Autonomy in the Pursuit of Peace: Negotiating Territorial Accommodation in Indonesia and the Philippines

Kent Eaton*, Sarah Yi-Yun Shair-Rosenfield

*Corresponding author for this work

Research output: Contribution to journalArticlepeer-review

Abstract

Scholarship on the advisability of territorial accommodation in conflict-torn societies prioritises attention to the political and identity-based factors that fuel societal divisions and often complicate the success of such forms of accommodation. Yet these divisions are themselves shaped by the boundaries that delineate who lives within the territory being accommodated. Here we focus on the critical question of whether the borders of the territorial unit to potentially receive autonomy are clearly demarcated when peace is established or, instead, form an essential and continued part of the post-conflict space. Where demarcation remains unsettled, elites will encourage perceptions of societal differences – among identity groups, insurgent factions, and political networks – that subsequently lead to conflict continuation or re-emergence. To evaluate this argument, we leverage two similar cases – Aceh in Indonesia and Mindanao in the Philippines – where much of the conventional wisdom fails to explain divergent outcomes in trajectories of peace and conflict.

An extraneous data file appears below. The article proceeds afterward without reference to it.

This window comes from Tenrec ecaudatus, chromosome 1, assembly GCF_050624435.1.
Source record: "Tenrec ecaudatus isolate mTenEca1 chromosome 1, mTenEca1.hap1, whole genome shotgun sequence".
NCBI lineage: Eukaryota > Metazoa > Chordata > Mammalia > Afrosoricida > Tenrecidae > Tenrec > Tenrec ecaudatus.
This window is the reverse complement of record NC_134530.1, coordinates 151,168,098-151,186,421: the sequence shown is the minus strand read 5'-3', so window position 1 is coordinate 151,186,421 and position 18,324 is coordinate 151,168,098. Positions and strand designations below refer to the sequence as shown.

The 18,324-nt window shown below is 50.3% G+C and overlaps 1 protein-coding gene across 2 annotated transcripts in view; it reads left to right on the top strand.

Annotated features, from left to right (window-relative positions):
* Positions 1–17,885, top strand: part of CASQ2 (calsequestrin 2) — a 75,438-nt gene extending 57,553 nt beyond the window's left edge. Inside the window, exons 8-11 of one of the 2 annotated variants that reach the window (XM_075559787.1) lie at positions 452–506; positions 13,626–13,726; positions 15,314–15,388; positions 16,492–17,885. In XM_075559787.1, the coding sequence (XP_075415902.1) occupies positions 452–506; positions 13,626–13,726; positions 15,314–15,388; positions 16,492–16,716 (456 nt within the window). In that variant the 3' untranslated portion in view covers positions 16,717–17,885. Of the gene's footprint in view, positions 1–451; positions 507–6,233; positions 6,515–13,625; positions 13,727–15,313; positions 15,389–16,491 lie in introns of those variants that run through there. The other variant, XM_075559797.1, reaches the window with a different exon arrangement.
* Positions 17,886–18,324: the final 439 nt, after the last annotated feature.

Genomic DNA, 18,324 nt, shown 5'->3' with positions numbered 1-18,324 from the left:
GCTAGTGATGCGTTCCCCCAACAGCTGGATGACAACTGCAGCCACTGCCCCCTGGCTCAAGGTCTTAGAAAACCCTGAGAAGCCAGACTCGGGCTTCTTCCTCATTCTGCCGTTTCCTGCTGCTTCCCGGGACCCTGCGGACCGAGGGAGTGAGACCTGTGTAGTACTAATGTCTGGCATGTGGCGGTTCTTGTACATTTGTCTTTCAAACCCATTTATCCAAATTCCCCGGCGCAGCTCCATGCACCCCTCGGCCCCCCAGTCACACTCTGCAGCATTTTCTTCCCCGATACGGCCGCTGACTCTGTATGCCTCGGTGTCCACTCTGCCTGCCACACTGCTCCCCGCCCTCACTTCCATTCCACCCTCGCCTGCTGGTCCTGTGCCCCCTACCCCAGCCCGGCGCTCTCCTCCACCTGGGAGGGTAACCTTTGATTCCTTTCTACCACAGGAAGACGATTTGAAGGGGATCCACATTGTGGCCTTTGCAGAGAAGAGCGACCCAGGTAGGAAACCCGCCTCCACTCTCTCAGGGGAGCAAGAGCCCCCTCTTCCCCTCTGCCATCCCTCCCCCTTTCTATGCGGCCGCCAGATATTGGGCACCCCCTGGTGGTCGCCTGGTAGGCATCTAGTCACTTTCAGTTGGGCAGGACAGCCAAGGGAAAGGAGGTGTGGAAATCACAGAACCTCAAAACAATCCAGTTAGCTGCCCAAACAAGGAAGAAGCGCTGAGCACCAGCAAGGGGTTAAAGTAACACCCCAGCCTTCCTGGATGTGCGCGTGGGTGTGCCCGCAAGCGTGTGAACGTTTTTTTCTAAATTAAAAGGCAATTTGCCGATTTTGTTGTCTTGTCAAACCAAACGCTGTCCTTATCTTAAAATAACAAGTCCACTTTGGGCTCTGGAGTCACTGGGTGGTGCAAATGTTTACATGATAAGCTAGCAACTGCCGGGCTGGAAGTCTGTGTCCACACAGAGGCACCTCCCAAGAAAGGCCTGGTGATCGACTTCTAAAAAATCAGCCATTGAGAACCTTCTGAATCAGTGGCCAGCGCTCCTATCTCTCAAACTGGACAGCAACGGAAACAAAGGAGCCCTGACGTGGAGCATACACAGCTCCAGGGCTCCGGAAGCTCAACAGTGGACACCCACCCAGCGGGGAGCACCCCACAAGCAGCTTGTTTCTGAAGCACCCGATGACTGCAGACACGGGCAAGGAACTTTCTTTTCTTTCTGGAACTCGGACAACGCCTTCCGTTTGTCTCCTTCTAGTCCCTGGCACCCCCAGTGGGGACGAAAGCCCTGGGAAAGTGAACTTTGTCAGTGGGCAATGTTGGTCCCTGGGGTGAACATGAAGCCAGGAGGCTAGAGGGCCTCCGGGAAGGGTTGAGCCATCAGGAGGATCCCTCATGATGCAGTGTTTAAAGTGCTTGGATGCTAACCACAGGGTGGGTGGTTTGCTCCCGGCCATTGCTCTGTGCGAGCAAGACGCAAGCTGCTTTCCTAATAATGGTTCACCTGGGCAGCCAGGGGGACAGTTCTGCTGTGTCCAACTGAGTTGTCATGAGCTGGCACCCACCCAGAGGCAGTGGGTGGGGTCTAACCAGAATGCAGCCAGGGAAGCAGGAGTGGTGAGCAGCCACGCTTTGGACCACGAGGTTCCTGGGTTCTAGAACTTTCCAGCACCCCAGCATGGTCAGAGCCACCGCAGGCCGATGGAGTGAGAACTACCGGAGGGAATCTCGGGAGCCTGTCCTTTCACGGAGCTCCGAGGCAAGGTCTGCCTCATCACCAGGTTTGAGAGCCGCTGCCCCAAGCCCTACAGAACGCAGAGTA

Original languageEnglish
Number of pages17
JournalPeacebuilding
Early online date11 Sept 2023
DOIs
Publication statusE-pub ahead of print - 11 Sept 2023

Bibliographical note

This is an author-produced version of the published paper. Uploaded in accordance with the University’s Research Publications and Open Access policy.

Keywords

  • autonomy
  • territory
  • internal armed conflict
  • peace
  • Indonesia
  • Philippines

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